Date of Award

December 2018

Degree Type

Dissertation

Degree Name

Doctor of Philosophy (PhD)

Department

Chemistry

Advisor(s)

Lisa Manning

Second Advisor

Timothy Korter

Keywords

cocrystal, density functional theory, polymorph, solid state, terahertz

Subject Categories

Physical Sciences and Mathematics

Abstract

The stability of pharmaceutical solids is impacted by the properties of both active and inactive ingredients. Given that the aqueous solubility of solid-state medicinal products can be directly linked to the component properties, it is prudent to carefully study these materials to predict bioavailability and shelf stability. The relative energetic stabilities of the molecular crystals of interest are governed by both the intermolecular forces and the molecular conformations within the structure. In this research, the electronic origins of crystalline stability were investigated using a combination of solid-state density functional theory (ss-DFT) and terahertz time-domain spectroscopy (THz-TDS). Terahertz spectroscopy of the lattice vibrations offers a sensitive probe of solid-state interactions and serves as a rigorous benchmark for testing the quality of the applied theoretical methods. Vibrational simulations of different polymorphic forms are also useful for investigating the relative thermodynamic stabilities of these structures. Through the calculation of Gibbs free energy versus temperature trends, it was possible to not only identify enantiotropic or monotropic relationships between polymorphs, but also the precise transition temperature linking enantiotropic pairs. These combined experimental and computational methods were extended to analyzing the relative stabilities of not only pure solids, but also cocrystals. The successful use of DFT for identifying relative stabilities of known crystal structures led to its use for crystal structure prediction. Overall, this work has demonstrated the extensive applicability of ss-DFT in the analysis of electronic and thermodynamic relationships within polymorphic and pseudopolymorhic systems. Application of this methodology to pharmaceutical solids has provided new insights into the most important contributors to the stabilities of these materials.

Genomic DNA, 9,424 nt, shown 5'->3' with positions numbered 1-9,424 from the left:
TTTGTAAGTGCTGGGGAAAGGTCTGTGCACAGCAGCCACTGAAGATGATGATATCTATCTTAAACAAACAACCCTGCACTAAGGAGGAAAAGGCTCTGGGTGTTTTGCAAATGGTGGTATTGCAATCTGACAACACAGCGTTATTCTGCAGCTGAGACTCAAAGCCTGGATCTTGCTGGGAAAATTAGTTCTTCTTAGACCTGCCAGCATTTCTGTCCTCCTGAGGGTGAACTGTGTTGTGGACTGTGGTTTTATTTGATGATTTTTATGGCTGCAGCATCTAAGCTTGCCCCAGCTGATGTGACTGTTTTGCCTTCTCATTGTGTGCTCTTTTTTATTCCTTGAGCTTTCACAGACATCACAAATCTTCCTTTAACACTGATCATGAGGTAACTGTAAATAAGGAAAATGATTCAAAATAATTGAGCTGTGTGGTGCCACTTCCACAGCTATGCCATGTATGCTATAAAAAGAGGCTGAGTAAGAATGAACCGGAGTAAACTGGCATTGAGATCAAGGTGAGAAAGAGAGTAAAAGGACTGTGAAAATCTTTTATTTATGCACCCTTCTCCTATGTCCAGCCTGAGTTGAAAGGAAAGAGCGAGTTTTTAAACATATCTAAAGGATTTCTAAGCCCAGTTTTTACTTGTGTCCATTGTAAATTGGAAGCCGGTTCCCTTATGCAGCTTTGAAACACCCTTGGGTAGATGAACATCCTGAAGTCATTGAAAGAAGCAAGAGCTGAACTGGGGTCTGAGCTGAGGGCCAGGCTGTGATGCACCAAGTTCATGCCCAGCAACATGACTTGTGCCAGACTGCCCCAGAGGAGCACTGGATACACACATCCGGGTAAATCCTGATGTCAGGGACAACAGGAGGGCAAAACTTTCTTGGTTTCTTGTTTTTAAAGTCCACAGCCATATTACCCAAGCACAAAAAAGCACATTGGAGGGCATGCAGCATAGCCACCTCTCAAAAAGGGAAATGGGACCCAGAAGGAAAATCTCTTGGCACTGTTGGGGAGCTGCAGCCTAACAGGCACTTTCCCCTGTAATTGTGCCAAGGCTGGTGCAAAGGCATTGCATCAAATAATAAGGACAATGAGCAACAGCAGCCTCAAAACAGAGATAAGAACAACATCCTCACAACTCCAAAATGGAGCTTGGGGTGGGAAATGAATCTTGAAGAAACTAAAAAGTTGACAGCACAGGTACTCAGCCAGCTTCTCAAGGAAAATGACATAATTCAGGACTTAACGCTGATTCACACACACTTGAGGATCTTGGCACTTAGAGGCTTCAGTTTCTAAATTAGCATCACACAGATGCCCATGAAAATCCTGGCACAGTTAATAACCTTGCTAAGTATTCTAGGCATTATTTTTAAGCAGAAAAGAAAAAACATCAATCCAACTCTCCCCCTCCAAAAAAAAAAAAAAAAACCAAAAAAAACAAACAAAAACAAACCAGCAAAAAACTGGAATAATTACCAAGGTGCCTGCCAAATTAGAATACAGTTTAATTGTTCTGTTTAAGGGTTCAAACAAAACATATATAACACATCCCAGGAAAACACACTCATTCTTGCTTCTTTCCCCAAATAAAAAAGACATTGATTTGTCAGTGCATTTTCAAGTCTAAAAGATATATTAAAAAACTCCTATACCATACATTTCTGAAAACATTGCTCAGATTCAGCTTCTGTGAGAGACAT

Access

Open Access

Available for download on Tuesday, January 14, 2020

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